ON MY MIND
So, this is good-bye. Sort of.
After 11 terrific years for which I am deeply grateful to my wonderful colleagues, this is my last day at Radio Free Europe/Radio Liberty.
Below, you will find my final Daily Vertical video.
Tomorrow, my last Power Vertical Podcast -- a special farewell edition that Mark Galeotti and I really enjoyed recording -- will be posted online.
And this, of course, is my last Morning Vertical newsletter.
In addition to providing you with the news from Russia and its environs and my analysis and opinions on that news, I have also tried to give you a daily sampling of writings on Russia that I have found useful and informative.
I hope you have found this product useful.
And as I have noted, The Power Vertical will continue under the flag of my new employer, The Center for European Policy Analysis (CEPA).
There are currently plans to launch a blog, a Daily Vertical-style video blog, and a podcast -- so watch the Power Vertical's Twitter feed and Facebook fan page, as well as the CEPA website, for more details on this.
Those subscribing to the Power Vertical Podcast on iTunes should be advised that due to technical reasons, it will be moving to a new iTunes location and my (still) current and future employers are working to make this transition smooth.
Details will be provided on the existing iTunes feed. So once the new feed is available, please update your subscriptions accordingly (as I really value my subscribers).
Currently, there are not plans to create a new Morning Vertical-style newsletter -- but that could change.
So this is not really a good-bye. For now, I'll just borrow my favorite line from The Hitchhiker's Guide To The Galaxy and say, "So long, and thanks for all the fish!"
Thanks for sticking with me all these years, and see you soon!
IN THE NEWS
The niece of former Russian spy Sergei Skripal says he and his daughter Yulia have only a slim chance of surviving a nerve- agent attack in England that became a major international incident.
British police said they believe former double agent Sergei Skripal and his daughter likely first came into contact with a military-grade nerve agent at their front door.
A top campaign official for U.S. President Donald Trump had repeated communications during the final weeks of the 2016 presidential race with a business associate the FBI believes had ties to Russian intelligence, a court filing says.
Vladimir Putin is ready to hold a meeting with Trump despite the expulsion of 60 Russian diplomats from the United States in response to the poisoning of a former spy in Britain, Putin's spokesman says.
The Russian Foreign Ministry has accused Washington of trying to bar Russian wrestlers from an upcoming competition, in a move it says makes the United States unfit to host such international sports events.
Trump and British Prime Minister Theresa May in a phone call discussed the need to "dismantle" spying networks and prevent other illegal activities by Russia in their two countries, the White House says.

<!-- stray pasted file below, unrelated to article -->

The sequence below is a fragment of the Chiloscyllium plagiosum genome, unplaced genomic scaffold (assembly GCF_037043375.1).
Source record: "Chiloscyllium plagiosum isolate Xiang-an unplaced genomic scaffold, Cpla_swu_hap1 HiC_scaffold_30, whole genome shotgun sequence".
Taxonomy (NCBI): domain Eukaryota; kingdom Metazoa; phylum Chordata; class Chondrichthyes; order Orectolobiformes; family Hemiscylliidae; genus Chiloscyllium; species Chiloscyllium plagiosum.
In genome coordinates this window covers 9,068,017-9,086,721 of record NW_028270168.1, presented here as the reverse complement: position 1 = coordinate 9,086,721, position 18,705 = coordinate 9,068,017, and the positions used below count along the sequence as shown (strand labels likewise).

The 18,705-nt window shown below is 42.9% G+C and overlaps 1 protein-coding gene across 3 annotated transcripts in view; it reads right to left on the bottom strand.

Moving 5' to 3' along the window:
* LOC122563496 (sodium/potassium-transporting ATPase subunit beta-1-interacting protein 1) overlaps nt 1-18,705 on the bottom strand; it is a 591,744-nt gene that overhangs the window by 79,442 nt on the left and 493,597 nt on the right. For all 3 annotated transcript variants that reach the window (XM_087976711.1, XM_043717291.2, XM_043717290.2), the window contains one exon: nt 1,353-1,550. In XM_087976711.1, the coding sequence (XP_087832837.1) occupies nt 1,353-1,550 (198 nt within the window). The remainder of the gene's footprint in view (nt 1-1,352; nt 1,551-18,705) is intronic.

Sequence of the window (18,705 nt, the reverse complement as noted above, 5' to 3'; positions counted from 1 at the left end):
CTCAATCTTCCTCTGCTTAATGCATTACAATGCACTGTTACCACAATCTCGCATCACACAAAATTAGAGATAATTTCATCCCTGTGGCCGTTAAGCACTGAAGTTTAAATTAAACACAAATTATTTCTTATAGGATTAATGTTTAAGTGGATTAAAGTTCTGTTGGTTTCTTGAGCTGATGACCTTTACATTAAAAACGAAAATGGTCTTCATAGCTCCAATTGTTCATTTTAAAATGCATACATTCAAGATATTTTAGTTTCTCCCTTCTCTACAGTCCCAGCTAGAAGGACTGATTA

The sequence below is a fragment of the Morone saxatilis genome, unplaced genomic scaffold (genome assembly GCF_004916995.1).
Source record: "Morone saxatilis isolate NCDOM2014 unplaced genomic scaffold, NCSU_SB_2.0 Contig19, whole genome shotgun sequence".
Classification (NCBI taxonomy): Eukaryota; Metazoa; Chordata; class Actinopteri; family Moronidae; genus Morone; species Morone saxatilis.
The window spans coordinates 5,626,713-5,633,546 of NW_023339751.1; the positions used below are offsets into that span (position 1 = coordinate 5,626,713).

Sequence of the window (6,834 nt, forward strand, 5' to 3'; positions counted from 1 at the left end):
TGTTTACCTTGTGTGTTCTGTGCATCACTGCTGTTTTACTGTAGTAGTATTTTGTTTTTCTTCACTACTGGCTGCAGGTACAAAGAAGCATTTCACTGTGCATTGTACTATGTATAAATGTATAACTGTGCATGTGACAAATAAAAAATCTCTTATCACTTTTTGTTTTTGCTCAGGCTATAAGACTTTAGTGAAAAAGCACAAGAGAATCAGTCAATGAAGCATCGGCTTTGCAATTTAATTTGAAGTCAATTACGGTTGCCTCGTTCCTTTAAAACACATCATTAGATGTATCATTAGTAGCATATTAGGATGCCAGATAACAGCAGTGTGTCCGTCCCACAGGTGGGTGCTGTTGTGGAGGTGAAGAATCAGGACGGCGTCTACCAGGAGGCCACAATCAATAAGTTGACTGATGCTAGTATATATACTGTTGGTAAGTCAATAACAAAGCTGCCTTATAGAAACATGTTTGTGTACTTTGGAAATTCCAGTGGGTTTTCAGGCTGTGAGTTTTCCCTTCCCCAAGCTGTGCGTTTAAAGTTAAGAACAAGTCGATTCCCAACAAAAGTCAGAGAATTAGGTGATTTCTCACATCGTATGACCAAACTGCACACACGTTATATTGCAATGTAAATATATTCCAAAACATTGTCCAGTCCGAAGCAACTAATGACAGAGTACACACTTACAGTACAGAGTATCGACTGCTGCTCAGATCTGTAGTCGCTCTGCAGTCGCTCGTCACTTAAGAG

The son of the man who invented one of the world’s most well-known firearms, the AK-47 assault rifle, has died at the age of 75.
Two men have died in Altai Krai after the Siberian region was hit by severe flooding triggered by melting snow.
The head of a regional office of one of Russia's biggest human rights group has been beaten up in an attack condemned by Amnesty International and that the group, Memorial, said was linked to his work.
Amphibious armored-personnel carriers and infantry fighting vehicles, off-road transport trucks, tanker trucks, and trailers were among some 200 objects that have been seized by Ukrainian police after being offered for sale online.
WHAT I'M READING
Ukrainians In The Russian Far East
Kazan-based demographer Renat Temirgaleyev has a new report in the journal Demograficheskoye Obozreniye looking at ethnic Ukrainians in Russia's Far East. According to the study, they are ageing, they speak Russian, and they are retaining their ethnic identity. (h/t to Paul Goble for flagging this important study)
Mikhail Pozharsky has a piece in Republic.ru looking at reasons for the state's culpability in tragedies like the shopping mall fire in Kemerovo.
The New 'Axis Of Evil'
In his column for The Washington Post, Josh Rogin looks incoming U.S. national security adviser John Bolton's views on Russia.
A Step Too Far?
Writing in The Atlantic, Mark Galeotti of the Institute of International Relations in Prague argues that with the Skripal poisoning, Russia has finally gone too far.
The U.S. Shake-Up Through Moscow's Eyes
Former U.S. State Department official Donald Jensen has a piece on the website of the Center for European Policy Analysis looking at Moscow's reaction to the recent shakeup of the U.S. national security team.